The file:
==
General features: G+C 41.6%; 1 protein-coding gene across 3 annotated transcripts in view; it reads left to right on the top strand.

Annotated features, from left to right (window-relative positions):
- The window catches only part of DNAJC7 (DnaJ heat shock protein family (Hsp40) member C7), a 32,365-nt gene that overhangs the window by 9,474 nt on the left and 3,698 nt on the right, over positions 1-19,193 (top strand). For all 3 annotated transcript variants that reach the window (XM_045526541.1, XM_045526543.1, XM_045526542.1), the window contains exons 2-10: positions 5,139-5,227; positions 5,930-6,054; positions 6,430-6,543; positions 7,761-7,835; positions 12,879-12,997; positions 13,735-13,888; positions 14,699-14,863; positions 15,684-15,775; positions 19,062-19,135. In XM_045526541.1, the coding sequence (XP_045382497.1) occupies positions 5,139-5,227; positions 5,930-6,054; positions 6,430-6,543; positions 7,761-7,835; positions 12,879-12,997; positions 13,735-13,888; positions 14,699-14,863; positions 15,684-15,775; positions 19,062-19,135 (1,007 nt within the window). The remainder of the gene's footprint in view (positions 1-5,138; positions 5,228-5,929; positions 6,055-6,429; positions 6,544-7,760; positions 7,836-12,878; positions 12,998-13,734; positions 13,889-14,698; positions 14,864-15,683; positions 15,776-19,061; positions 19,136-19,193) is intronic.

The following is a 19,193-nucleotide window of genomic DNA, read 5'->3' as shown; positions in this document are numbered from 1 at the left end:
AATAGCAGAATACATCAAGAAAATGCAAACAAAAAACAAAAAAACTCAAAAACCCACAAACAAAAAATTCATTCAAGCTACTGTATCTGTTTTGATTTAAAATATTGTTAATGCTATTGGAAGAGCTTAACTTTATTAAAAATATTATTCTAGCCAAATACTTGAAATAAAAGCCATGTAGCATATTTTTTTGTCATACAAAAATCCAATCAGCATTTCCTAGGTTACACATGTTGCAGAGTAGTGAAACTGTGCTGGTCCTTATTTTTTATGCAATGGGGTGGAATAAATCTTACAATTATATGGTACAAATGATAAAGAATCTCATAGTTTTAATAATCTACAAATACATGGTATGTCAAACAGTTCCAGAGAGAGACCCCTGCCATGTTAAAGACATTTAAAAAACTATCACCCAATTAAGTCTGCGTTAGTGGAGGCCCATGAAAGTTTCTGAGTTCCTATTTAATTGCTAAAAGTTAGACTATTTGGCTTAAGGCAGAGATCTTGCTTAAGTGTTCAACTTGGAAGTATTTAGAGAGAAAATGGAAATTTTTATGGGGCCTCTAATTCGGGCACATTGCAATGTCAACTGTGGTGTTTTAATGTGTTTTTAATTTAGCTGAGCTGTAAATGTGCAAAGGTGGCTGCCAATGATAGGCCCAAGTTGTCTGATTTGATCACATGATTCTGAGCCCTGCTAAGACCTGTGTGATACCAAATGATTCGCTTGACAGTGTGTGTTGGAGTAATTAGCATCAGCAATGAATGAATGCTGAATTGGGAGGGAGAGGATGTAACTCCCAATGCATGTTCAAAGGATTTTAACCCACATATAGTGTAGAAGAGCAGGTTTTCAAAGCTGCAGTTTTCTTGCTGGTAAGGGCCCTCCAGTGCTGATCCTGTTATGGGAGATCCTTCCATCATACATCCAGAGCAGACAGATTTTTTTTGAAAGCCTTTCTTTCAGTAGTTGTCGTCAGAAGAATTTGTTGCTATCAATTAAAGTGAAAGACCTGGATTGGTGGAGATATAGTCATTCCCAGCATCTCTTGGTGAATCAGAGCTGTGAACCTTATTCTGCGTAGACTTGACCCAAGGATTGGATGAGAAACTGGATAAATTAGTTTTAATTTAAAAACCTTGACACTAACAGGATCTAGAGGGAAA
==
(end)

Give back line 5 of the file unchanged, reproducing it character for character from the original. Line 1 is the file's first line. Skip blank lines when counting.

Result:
AATAGCAGAATACATCAAGAAAATGCAAACAAAAAACAAAAAAACTCAAAAACCCACAAACAAAAAATTCATTCAAGCTACTGTATCTGTTTTGATTTAAAATATTGTTAATGCTATTGGAAGAGCTTAACTTTATTAAAAATATTATTCTAGCCAAATACTTGAAATAAAAGCCATGTAGCATATTTTTTTGTCATACAAAAATCCAATCAGCATTTCCTAGGTTACACATGTTGCAGAGTAGTGAAACTGTGCTGGTCCTTATTTTTTATGCAATGGGGTGGAATAAATCTTACAATTATATGGTACAAATGATAAAGAATCTCATAGTTTTAATAATCTACAAATACATGGTATGTCAAACAGTTCCAGAGAGAGACCCCTGCCATGTTAAAGACATTTAAAAAACTATCACCCAATTAAGTCTGCGTTAGTGGAGGCCCATGAAAGTTTCTGAGTTCCTATTTAATTGCTAAAAGTTAGACTATTTGGCTTAAGGCAGAGATCTTGCTTAAGTGTTCAACTTGGAAGTATTTAGAGAGAAAATGGAAATTTTTATGGGGCCTCTAATTCGGGCACATTGCAATGTCAACTGTGGTGTTTTAATGTGTTTTTAATTTAGCTGAGCTGTAAATGTGCAAAGGTGGCTGCCAATGATAGGCCCAAGTTGTCTGATTTGATCACATGATTCTGAGCCCTGCTAAGACCTGTGTGATACCAAATGATTCGCTTGACAGTGTGTGTTGGAGTAATTAGCATCAGCAATGAATGAATGCTGAATTGGGAGGGAGAGGATGTAACTCCCAATGCATGTTCAAAGGATTTTAACCCACATATAGTGTAGAAGAGCAGGTTTTCAAAGCTGCAGTTTTCTTGCTGGTAAGGGCCCTCCAGTGCTGATCCTGTTATGGGAGATCCTTCCATCATACATCCAGAGCAGACAGATTTTTTTTGAAAGCCTTTCTTTCAGTAGTTGTCGTCAGAAGAATTTGTTGCTATCAATTAAAGTGAAAGACCTGGATTGGTGGAGATATAGTCATTCCCAGCATCTCTTGGTGAATCAGAGCTGTGAACCTTATTCTGCGTAGACTTGACCCAAGGATTGGATGAGAAACTGGATAAATTAGTTTTAATTTAAAAACCTTGACACTAACAGGATCTAGAGGGAAA